Heated debate on “fracking” has surfaced in Britain again this week, as opposing sides jostle for advantage in an argument that has already played out in the United States. Fracking, or hydrofracturing of deep shale formations holding deposits of natural gas, has transformed US energy markets and had a significant impact on the economy as a whole.
The impact has been so large, in fact, that US monthly trade deficit figures are at their lowest in four years and economic growth for the fourth quarter of 2013 looks to have been as high as 3.5%. Some in the UK want what the US has: cheaper, lower-carbon energy that is sourced domestically. This makes sense.
Fracking downsides: not so bad
The counter argument is all about environmental worries – mainly contamination of ground water or surface ecosystems. I am no geologist and recognise that extractive industries have a track record that demands close scrutiny, but to my mind fracking deserves no more, and probably less, worry than coal mining or offshore oil drilling, let alone conflict minerals.
The technology boils down to proven drilling techniques, plus the injection of huge amounts of water, sand and special chemicals to open cracks in the rock that allow gas to flow to the surface.
One academic from the University of Warwick summed up the environmental concerns neatly with the observation that most of what can go wrong depends on surface operations and how waste water is handled. Regulation and oversight is indeed required, but nothing more complex or unwieldy than that used to govern agriculture, air travel or most other industries serving human needs.
Having seen first-hand the development of natural gas in the Marcellus Shale formation under New York State over the past 10 years, and comparing it to the terrible Deepwater Horizon spill in the Gulf of Mexico, I’d say the downside of fracking is not so bad.
Fracking upsides: cost, reliability, lower emissions
The upside, however, is huge. From a regional supply chain perspective, abundant natural gas in the US has meant lower energy costs and, perhaps more importantly, less volatile energy prices. This was flagged by Ric Deverell, Head of Commodities Research for Credit Suisse in a live SCM World webinar broadcast last January, in which he predicted that oil prices would be “range bound” for the foreseeable future.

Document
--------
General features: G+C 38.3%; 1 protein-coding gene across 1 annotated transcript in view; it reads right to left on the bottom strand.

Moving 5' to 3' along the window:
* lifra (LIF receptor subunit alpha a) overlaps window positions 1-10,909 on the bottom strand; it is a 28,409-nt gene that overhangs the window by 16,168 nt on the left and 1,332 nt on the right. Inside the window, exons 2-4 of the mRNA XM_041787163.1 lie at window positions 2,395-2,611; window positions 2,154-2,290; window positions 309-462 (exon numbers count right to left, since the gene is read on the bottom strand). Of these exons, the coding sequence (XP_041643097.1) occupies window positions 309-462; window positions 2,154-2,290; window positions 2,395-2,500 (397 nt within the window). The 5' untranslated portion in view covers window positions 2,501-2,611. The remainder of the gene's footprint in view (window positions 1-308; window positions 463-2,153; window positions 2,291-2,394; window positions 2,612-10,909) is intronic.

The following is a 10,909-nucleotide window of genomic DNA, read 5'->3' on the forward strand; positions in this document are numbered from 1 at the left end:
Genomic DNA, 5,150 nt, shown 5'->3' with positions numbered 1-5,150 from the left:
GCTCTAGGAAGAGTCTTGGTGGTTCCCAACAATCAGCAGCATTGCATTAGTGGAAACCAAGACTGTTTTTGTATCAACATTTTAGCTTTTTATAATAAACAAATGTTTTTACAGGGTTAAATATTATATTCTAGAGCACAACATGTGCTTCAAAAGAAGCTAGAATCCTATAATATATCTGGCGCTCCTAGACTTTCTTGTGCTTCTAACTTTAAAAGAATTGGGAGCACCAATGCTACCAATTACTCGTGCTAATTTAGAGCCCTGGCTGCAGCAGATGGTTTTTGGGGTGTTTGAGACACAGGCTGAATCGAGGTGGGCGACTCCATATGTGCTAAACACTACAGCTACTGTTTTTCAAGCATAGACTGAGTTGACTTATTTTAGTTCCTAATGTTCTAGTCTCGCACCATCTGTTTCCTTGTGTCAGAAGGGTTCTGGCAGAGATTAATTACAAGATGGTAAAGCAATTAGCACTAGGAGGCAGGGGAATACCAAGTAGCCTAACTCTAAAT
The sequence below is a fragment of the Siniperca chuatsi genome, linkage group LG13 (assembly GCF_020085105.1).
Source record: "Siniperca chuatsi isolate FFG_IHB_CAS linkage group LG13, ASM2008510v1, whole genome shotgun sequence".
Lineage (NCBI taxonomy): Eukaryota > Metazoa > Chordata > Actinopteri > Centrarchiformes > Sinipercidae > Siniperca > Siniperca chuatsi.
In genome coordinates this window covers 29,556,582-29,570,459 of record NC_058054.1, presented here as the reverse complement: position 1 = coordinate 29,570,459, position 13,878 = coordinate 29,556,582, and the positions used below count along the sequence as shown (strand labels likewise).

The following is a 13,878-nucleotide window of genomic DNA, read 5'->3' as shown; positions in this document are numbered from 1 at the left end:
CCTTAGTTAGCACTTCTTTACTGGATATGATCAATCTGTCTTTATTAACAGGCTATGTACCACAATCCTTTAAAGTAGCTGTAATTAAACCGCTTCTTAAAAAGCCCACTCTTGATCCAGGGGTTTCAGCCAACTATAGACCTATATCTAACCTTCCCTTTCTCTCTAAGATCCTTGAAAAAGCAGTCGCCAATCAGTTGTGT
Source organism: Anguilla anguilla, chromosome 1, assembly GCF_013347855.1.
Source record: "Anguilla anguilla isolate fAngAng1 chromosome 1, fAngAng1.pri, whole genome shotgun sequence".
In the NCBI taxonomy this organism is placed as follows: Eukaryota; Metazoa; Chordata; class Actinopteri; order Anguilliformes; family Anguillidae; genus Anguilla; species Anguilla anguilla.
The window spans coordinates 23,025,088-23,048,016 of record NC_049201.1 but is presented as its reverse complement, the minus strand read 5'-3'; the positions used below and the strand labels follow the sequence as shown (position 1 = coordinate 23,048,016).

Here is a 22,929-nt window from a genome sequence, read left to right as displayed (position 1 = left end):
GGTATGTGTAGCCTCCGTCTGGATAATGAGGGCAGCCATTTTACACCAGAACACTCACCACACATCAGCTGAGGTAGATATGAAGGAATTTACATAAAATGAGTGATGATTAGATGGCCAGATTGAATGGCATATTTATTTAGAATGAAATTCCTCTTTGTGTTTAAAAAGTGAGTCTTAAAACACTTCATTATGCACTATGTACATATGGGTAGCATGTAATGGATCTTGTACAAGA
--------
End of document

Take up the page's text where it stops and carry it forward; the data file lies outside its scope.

Supply network modelling, which depends on forecasting total landed costs years into the future, is much easier if oil doesn’t swing wildly as it has for most of the OPEC era. And of course, if you’re operating in North America you get the double win of lower costs and relative price stability.
Our manufacturing study last year revealed lots of planned investment in the US. A big part of the reason was lower risk. Fracking probably deserves much of the credit for this.
Beyond energy cost considerations, however, is the less visible but also essential petrochemical supply chain that feeds most consumer industries. Nearly a decade ago, at the urging of Procter & Gamble, I conducted a study of US chemical manufacturing infrastructure that pointed to a shortage of production capacity.
The issue, especially in consumer packaged goods, is that plastics for bottles and bags, which are largely made from natural gas, shouldn’t have to be shipped from the Middle East to plants that make food or personal care products for regional distribution in North America.
Raw material costs and reliability of supply are vital to the economics of the typical CPG factory, and cheap, abundant polyethylene is most definitely a good thing.
Supply chain planners also win an option to rebalance their carbon footprint accounts away from coal to much cleaner burning natural gas. Comprehensive carbon accounting includes tracking grid electricity sources to the fuel used for generation. In an area like Pennsylvania, which for decades was the heart of US coal mining, the switch to shale gas has been a big help in lowering carbon emissions.
To paraphrase the enigmatic American oilman T. Boone Pickens on natural gas: it’s cheap, it’s clean and it’s ours. The UK can say this too.